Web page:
Solemn Stevenge event to mark Holocaust anniversary was ‘the biggest ever’

Civic dignitaries including the Lord Lieutenant of Herts the Countess of Verulam gather for the Holo

Civic dignitaries including the Lord Lieutenant of Herts the Countess of Verulam gather for the Holocaust Memorial Day service at Stevenage Civic Centre - Credit: Archant

Stevenage was at the centre of Hertfordshire’s remembrance of the Holocaust on Tuesday evening as civic dignitaries, community representatives and members of the public flocked to be part of proceedings.

Josie Bygrave adds to the memory tree

Josie Bygrave adds to the memory tree - Credit: Archant

It was standing room only in the council chamber for the annual event, organised by Stevenage Borough Council and supported by the Stevenage Liberal Synagogue, which this year marked the 70th anniversary of the liberation of the notorious Auschwitz-Birkenau death camp at the end of the Second World War and is believed to have attracted its biggest-ever attendance.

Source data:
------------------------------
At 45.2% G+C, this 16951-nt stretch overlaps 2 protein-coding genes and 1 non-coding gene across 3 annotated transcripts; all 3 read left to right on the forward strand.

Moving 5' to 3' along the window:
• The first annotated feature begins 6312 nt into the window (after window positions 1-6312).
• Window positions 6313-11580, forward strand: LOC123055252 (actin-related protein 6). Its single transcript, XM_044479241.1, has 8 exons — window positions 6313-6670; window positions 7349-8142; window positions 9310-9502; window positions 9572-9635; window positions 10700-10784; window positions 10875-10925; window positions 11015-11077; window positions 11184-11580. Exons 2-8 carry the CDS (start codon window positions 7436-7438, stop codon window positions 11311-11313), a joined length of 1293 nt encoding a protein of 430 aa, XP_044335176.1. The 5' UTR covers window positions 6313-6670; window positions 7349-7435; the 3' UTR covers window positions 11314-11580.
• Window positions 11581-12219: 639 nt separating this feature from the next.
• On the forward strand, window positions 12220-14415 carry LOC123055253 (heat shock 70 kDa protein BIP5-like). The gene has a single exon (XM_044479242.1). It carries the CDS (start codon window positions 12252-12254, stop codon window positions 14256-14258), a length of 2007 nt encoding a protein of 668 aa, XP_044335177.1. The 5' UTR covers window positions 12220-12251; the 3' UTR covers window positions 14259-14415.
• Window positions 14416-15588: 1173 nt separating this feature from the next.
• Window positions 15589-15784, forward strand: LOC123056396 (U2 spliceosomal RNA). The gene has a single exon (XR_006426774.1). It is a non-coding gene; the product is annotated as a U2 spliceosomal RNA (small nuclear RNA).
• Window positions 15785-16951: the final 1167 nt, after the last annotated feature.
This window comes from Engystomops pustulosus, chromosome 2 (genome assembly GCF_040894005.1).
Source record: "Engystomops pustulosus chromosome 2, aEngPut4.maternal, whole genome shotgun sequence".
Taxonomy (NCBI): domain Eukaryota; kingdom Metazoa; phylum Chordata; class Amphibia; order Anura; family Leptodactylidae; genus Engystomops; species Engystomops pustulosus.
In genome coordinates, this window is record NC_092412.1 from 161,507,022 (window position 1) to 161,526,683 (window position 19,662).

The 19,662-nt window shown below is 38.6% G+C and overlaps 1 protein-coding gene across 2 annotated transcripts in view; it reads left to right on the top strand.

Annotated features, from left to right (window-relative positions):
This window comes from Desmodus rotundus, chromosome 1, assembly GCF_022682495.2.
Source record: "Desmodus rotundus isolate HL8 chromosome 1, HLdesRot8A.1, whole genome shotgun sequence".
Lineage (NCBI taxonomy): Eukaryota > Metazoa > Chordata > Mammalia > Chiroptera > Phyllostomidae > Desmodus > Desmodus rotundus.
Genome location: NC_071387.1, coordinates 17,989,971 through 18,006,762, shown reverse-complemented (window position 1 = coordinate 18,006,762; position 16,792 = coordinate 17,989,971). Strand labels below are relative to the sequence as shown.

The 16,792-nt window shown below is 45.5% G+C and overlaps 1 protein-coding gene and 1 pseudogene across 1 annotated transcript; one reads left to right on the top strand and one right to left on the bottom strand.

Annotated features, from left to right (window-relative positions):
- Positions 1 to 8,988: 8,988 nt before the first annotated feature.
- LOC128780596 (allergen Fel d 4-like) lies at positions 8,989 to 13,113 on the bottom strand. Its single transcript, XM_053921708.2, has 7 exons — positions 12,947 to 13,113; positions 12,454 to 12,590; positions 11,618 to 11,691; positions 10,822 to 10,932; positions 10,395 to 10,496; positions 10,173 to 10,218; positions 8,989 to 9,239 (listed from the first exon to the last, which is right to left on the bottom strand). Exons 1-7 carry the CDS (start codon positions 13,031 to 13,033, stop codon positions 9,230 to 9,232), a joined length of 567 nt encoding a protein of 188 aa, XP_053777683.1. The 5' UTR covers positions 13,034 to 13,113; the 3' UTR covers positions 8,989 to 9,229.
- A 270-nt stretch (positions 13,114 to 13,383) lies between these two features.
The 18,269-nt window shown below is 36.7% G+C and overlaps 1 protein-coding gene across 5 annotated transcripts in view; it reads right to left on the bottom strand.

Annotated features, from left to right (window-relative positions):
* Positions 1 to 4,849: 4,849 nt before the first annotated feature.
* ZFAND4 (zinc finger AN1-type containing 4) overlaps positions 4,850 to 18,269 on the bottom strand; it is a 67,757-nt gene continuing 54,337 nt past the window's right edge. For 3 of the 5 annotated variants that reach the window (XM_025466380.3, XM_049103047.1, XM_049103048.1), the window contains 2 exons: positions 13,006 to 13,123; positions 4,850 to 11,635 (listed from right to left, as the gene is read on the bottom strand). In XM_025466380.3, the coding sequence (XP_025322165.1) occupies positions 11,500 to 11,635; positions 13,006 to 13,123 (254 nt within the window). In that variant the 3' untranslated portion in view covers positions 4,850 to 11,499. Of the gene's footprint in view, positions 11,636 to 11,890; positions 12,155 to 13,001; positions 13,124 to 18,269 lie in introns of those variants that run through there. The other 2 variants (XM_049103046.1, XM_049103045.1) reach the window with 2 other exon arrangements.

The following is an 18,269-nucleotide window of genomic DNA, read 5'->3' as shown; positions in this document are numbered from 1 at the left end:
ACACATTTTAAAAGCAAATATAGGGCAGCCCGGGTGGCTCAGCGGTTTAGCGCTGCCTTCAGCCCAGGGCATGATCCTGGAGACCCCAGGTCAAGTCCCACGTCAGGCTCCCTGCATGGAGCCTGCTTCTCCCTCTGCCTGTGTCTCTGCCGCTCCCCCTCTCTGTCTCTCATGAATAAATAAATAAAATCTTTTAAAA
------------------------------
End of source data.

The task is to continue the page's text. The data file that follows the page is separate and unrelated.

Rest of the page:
The ceremony drew on materials supplied by the Holocaust Memorial Trust, which aims to highlight the horrors of genocide across the generations and around the world.

Mayor of Stevenage Sherma Batson was joined by Lord Lieutenant of Hertfordshire the Countess of Verulam, mayors and civic leaders from neighbouring towns, fellow councillors and local religious leaders to see the lighting of the memorial candle.

Those in the audience heard a moving address from Harry Heber, who was only seven years old when his parents managed to arrange his escape from Nazi-occupied Austria before war broke out. He and his sister were able to build a new life in England, and although his parents both survived the war many family members died in concentration camps.


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Student rabbi Emily Hurman, who lit the remembrance candle at the conclusion of the service, and Dr Shahid Khan representing Stevenage’s Muslim community, both made appeals for tolerance and understanding.

Councillor Batson and Stevenage Borough Council leader Sharon Taylor – speaking on behalf of the town’s Youth Mayor Shae Field, who could not be there, read poems.

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The mayor said: “Holocaust Memorial Day is about learning from the past to build a better future by promoting equality, respect and understanding.

“It was touching to have so many people join us from different cultures and religions, to remember those that have been lost in the atrocities of the Holocaust and other genocides.”

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